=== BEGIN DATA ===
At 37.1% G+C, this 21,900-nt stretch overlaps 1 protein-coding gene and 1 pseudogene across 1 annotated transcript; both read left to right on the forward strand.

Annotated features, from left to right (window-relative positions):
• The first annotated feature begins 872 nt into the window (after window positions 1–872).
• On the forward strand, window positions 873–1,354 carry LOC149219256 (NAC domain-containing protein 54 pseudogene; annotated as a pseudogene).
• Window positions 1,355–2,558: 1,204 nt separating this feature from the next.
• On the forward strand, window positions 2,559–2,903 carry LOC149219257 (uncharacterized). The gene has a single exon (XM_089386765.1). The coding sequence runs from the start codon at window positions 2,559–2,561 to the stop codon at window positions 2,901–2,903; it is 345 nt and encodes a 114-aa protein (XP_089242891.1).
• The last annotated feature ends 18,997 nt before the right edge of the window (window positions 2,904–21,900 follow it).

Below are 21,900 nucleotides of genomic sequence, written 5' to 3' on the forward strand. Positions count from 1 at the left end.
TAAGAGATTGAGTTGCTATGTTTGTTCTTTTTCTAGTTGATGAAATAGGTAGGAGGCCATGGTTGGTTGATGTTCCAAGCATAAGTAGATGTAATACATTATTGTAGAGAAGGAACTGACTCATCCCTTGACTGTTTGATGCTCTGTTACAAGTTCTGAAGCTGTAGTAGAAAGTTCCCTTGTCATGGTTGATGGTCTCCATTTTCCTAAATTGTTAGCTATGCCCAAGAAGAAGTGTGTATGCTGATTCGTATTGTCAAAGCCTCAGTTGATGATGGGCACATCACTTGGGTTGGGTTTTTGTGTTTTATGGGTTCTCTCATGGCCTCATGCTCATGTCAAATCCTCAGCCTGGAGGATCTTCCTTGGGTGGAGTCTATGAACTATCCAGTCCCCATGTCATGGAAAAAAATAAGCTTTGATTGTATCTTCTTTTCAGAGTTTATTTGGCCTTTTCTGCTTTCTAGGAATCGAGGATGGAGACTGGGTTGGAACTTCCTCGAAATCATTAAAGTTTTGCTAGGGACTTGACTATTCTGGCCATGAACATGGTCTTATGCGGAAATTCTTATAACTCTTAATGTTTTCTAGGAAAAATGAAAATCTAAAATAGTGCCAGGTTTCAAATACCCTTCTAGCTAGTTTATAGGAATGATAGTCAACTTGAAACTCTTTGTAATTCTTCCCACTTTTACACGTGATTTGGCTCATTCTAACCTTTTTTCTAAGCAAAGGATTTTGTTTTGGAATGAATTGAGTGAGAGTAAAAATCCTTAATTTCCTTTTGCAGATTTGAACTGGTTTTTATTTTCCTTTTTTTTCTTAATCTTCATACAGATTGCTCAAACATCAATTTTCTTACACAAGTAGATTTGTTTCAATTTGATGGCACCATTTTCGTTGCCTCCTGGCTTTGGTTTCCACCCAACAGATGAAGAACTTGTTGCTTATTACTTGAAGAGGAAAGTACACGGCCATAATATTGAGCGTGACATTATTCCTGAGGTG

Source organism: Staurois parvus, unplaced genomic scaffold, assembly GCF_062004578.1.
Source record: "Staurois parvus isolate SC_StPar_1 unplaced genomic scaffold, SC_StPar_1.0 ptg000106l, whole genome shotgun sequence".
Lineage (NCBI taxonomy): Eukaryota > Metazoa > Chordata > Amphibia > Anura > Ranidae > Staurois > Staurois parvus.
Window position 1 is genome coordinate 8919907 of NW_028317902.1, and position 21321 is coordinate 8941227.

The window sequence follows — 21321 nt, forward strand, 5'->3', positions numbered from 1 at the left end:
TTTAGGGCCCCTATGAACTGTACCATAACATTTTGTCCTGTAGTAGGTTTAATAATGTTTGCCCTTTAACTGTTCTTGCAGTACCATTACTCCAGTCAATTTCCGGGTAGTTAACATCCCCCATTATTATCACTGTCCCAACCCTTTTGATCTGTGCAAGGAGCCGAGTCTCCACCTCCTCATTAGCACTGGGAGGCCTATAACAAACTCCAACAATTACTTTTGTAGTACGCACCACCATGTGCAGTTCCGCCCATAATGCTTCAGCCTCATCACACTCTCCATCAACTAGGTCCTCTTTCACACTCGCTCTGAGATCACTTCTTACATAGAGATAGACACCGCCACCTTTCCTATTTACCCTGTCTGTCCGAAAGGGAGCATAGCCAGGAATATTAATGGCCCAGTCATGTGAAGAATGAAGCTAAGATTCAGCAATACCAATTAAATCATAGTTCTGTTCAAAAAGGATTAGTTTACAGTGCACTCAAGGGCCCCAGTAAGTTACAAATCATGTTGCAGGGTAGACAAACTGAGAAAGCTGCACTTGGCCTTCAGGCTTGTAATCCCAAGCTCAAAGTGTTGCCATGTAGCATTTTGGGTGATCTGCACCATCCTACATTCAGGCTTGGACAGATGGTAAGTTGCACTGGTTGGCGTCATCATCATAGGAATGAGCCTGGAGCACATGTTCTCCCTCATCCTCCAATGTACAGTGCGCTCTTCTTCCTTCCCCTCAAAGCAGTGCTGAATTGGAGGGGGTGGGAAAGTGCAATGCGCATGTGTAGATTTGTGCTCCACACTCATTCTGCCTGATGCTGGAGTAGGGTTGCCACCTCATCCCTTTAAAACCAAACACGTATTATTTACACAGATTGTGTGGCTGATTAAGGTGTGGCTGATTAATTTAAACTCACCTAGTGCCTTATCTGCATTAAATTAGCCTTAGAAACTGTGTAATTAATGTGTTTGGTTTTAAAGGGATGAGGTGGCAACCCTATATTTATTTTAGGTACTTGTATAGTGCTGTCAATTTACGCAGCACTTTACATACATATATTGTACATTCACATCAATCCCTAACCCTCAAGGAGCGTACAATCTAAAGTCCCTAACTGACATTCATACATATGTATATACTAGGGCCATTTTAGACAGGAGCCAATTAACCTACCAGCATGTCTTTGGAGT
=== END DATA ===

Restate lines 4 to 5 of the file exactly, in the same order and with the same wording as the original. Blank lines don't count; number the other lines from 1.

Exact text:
• On the forward strand, window positions 873–1,354 carry LOC149219256 (NAC domain-containing protein 54 pseudogene; annotated as a pseudogene).
• Window positions 1,355–2,558: 1,204 nt separating this feature from the next.